Library Blog

Kendriya Vidyalaya Port Trust, Kochi

Calibre: A Versatile e-Book Library Management Tool

The KV Port Trust library uses Calibre, a free and open-source e-book computer software application suite, to manage its e-book collection (presently comprising 650 documents which include past question papers, textbooks, fiction and non-fiction books, encyclopedias, periodical back issues, etc.).

Calibre runs on multiple platforms, allows users to manage e-book collections as well as to create, edit, and read e-books. It supports a variety of formats (including the common Amazon Kindle and EPUB formats), e-book syncing with a variety of e-book readers, and conversion (within DRM restrictions) from different e-book and non-e-book formats.

Calibre supports many file formats and reading devices. Most e-book formats can be edited, for example, by changing the font, font size, margins, and metadata, and by adding an auto-generated table of contents. Conversion and editing are easily applied to appropriately licensed digital books, but commercially purchased e-books may need to have digital rights management (DRM) restrictions removed. Calibre does not natively support DRM removal but may permit DRM removal after the installation of plug-ins with that functionality.

Calibre allows users to sort and group e-books by metadata fields. Metadata can be pulled from many different sources (e.g.,; online booksellers; and providers of free e-books and periodicals in the US and elsewhere, such as the Internet Archive, Munsey’s, and Project Gutenberg; and social networking sites for readers, such as Goodreads and LibraryThing). It is possible to search the Calibre library by various fields (such as (author, title, or keyword, though as of May 2011 full-text search had not yet been implemented.

E-books can be imported into the Calibre library, either by sideloading files manually or by wirelessly syncing an e-book reading device with the cloud storage service in which the Calibre library is backed up or with the computer on which Calibre resides. Additionally, online content-sources can be harvested and converted to e-books. This conversion is facilitated by so-called “recipes”, short programs written in a Python-based domain-specific language. E-books can then be exported to all supported reading devices via USB, Calibre’s integrated mail server, or wirelessly. Mailing e-books enables, for example, sending personal documents to the Amazon Kindle family of e-book readers and tablets.

The content of the Calibre library can be remotely accessed. This can be accomplished via a web browser, if the host computer is running and the device and host computer share the same network; in this case, pushing harvested content from content sources is supported on a regular interval (“subscription”). Additionally, if the Calibre library on the host computer is stored in a cloud service, such as, Google Drive, or Dropbox, then either the cloud service or a third-party app, such as Calibre Cloud or CalibreBox, can be used to remotely access the library.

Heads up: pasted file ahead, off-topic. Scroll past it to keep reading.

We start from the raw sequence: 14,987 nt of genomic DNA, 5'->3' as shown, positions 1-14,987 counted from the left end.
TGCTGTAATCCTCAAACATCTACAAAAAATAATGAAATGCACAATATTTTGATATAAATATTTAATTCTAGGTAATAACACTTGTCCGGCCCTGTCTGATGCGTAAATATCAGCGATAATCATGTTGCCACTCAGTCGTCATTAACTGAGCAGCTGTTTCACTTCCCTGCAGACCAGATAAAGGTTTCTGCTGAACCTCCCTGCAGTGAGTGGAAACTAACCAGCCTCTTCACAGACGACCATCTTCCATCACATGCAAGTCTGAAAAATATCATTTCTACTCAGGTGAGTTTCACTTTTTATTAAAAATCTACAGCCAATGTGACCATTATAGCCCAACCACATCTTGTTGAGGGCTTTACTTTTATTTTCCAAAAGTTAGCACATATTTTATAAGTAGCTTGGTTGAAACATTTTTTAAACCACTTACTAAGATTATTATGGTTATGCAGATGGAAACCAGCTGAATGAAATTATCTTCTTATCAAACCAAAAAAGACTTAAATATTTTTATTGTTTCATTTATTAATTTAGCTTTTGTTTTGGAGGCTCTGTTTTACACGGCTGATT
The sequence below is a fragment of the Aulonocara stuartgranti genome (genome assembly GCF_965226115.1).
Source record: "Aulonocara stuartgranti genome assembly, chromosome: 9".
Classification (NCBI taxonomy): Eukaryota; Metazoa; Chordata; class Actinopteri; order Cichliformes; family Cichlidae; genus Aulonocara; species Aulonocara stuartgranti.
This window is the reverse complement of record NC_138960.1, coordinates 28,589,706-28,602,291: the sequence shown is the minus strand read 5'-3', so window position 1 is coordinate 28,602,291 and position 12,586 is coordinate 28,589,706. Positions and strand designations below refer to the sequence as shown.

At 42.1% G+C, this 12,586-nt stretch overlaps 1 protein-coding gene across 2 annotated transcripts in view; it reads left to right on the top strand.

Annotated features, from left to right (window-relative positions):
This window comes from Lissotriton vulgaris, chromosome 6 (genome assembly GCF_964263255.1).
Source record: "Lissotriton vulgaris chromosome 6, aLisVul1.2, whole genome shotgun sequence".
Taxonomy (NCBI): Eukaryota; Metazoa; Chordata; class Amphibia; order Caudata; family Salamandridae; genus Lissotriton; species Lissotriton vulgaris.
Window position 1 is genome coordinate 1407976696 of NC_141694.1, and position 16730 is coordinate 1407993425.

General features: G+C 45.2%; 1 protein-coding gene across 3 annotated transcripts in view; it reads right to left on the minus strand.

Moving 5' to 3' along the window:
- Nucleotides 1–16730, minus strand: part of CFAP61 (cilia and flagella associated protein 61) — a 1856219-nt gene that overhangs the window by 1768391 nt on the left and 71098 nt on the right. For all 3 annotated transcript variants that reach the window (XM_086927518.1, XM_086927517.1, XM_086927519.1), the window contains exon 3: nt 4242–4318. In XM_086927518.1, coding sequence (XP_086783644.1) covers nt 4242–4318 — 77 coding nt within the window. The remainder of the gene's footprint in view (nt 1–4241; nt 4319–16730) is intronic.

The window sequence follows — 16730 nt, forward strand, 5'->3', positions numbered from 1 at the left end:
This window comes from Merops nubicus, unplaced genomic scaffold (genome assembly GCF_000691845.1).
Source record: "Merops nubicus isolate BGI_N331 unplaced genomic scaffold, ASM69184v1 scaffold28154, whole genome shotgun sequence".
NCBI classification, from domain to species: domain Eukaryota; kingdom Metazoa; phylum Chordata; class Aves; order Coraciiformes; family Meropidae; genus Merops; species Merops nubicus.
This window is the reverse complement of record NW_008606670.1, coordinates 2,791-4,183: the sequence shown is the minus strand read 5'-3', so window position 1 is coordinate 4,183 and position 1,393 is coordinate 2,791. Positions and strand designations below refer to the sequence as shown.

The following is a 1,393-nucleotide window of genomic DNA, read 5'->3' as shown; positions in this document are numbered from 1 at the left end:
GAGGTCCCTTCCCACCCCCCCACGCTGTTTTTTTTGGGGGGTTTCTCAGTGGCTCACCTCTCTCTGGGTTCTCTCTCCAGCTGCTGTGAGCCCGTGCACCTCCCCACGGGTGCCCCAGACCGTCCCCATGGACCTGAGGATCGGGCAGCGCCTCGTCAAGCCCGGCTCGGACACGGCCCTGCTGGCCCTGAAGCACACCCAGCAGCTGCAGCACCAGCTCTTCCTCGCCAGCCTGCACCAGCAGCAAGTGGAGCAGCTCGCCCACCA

Since version 1.15, released in December 2013, Calibre also contains an application for creating and editing e-books directly, similar to the more full-featured Sigil application, but without that application’s WYSIWYG editing mode.

At every launch, Calibre connects to, in order to check for updates. Several third-party developers offer apps to help calibre users manage and sync the e-books on their mobile devices with those loaded in calibre.

[Calibre info courtesy: Wikipedia]

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English Words of Indian Origin

Etymology et-uh-mol-uh-jee: Etymology is the study of the history of words, their origins, and how their form and meaning have changed over time.

catamaran katəməˈran: noun – catamaran; plural noun – catamarans. A yacht or other boat with twin hulls in parallel. Tamil kattumaram: kattu- to tie + maram- wood flog: tied wood

India is the cradle to one of the first civilizations of the world, founded in the banks of the Lower Indus River in Southern India. This culture flourished from 2500 BC, and was named Harappa and Mohenjo-Daro, by contemporary archeologists, after the two main cities found in the excavation sites. There were many languages spoken by these
inhabitants during this time, and these are collectively known as Dravidian or Dravidian family of languages.

Though scholars disagree, as to the exact date when Northern India was inhabited, most agree that it maybe a century earlier or later. The inhabitants of this civilization were called the Aryans, since they migrated from the European mainland, from the Caucasian mountainside. They spoke a variety of languages descending from the Indo-European family of languages.

The geographical barriers of rivers, mountains, deserts and forests made it difficult for these languages to mingle, and hence even today, as one country, the languages and dialects spoken in India are very different from each other – either in written script, spoken words, grammar or tones. Further, the many religions, Gods and deities, caste systems and other social and economical factors; have made it possible to nurture many different languages and dialects, within one country.